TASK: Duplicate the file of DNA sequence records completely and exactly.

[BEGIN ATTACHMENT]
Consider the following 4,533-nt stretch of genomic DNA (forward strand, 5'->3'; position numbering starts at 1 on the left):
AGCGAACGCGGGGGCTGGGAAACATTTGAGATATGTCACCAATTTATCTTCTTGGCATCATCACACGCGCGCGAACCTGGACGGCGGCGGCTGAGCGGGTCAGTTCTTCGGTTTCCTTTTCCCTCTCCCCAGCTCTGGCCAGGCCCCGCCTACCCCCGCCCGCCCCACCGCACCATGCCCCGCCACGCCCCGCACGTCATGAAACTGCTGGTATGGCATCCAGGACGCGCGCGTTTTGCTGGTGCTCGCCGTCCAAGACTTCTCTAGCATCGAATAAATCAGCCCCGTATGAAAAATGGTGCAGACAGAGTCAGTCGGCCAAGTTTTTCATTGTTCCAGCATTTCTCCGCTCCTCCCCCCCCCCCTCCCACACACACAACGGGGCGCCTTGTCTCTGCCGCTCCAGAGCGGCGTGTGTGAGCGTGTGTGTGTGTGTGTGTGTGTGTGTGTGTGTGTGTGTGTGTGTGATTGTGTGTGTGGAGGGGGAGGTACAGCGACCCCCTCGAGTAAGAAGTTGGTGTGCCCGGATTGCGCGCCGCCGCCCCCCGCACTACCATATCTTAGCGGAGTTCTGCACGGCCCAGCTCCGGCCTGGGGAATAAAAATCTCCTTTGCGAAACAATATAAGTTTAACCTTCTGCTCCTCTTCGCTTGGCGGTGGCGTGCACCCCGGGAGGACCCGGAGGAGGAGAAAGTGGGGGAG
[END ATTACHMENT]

Consider the following 4,533-nt stretch of genomic DNA (forward strand, 5'->3'; position numbering starts at 1 on the left):
AGCGAACGCGGGGGCTGGGAAACATTTGAGATATGTCACCAATTTATCTTCTTGGCATCATCACACGCGCGCGAACCTGGACGGCGGCGGCTGAGCGGGTCAGTTCTTCGGTTTCCTTTTCCCTCTCCCCAGCTCTGGCCAGGCCCCGCCTACCCCCGCCCGCCCCACCGCACCATGCCCCGCCACGCCCCGCACGTCATGAAACTGCTGGTATGGCATCCAGGACGCGCGCGTTTTGCTGGTGCTCGCCGTCCAAGACTTCTCTAGCATCGAATAAATCAGCCCCGTATGAAAAATGGTGCAGACAGAGTCAGTCGGCCAAGTTTTTCATTGTTCCAGCATTTCTCCGCTCCTCCCCCCCCCCCTCCCACACACACAACGGGGCGCCTTGTCTCTGCCGCTCCAGAGCGGCGTGTGTGAGCGTGTGTGTGTGTGTGTGTGTGTGTGTGTGTGTGTGTGTGTGTGTGATTGTGTGTGTGGAGGGGGAGGTACAGCGACCCCCTCGAGTAAGAAGTTGGTGTGCCCGGATTGCGCGCCGCCGCCCCCCGCACTACCATATCTTAGCGGAGTTCTGCACGGCCCAGCTCCGGCCTGGGGAATAAAAATCTCCTTTGCGAAACAATATAAGTTTAACCTTCTGCTCCTCTTCGCTTGGCGGTGGCGTGCACCCCGGGAGGACCCGGAGGAGGAGAAAGTGGGGGAG